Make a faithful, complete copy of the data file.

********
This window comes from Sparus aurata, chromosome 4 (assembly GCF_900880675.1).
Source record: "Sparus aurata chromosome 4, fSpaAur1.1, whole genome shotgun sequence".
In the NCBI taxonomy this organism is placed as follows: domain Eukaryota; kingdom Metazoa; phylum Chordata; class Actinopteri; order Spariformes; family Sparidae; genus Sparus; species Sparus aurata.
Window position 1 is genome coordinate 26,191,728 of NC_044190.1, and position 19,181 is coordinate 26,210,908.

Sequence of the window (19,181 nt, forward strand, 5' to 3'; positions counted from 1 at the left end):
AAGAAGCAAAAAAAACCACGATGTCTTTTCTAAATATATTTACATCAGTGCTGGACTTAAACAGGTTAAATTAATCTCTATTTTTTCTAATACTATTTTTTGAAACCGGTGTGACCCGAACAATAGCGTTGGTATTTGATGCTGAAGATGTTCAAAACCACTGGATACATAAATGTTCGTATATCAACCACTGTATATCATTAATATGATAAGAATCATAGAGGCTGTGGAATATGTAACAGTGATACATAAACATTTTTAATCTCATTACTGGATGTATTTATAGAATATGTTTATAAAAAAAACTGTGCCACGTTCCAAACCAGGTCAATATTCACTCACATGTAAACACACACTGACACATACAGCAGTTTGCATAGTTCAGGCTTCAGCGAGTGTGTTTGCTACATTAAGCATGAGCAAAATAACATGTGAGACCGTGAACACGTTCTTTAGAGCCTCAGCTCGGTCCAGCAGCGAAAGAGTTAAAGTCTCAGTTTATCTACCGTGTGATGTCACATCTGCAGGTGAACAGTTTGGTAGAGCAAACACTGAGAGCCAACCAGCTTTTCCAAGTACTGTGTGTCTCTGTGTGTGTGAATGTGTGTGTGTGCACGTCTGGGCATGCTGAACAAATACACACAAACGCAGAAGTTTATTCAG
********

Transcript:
This window comes from Sparus aurata, chromosome 4 (assembly GCF_900880675.1).
Source record: "Sparus aurata chromosome 4, fSpaAur1.1, whole genome shotgun sequence".
In the NCBI taxonomy this organism is placed as follows: domain Eukaryota; kingdom Metazoa; phylum Chordata; class Actinopteri; order Spariformes; family Sparidae; genus Sparus; species Sparus aurata.
Window position 1 is genome coordinate 26,191,728 of NC_044190.1, and position 19,181 is coordinate 26,210,908.

Sequence of the window (19,181 nt, forward strand, 5' to 3'; positions counted from 1 at the left end):
AAGAAGCAAAAAAAACCACGATGTCTTTTCTAAATATATTTACATCAGTGCTGGACTTAAACAGGTTAAATTAATCTCTATTTTTTCTAATACTATTTTTTGAAACCGGTGTGACCCGAACAATAGCGTTGGTATTTGATGCTGAAGATGTTCAAAACCACTGGATACATAAATGTTCGTATATCAACCACTGTATATCATTAATATGATAAGAATCATAGAGGCTGTGGAATATGTAACAGTGATACATAAACATTTTTAATCTCATTACTGGATGTATTTATAGAATATGTTTATAAAAAAAACTGTGCCACGTTCCAAACCAGGTCAATATTCACTCACATGTAAACACACACTGACACATACAGCAGTTTGCATAGTTCAGGCTTCAGCGAGTGTGTTTGCTACATTAAGCATGAGCAAAATAACATGTGAGACCGTGAACACGTTCTTTAGAGCCTCAGCTCGGTCCAGCAGCGAAAGAGTTAAAGTCTCAGTTTATCTACCGTGTGATGTCACATCTGCAGGTGAACAGTTTGGTAGAGCAAACACTGAGAGCCAACCAGCTTTTCCAAGTACTGTGTGTCTCTGTGTGTGTGAATGTGTGTGTGTGCACGTCTGGGCATGCTGAACAAATACACACAAACGCAGAAGTTTATTCAG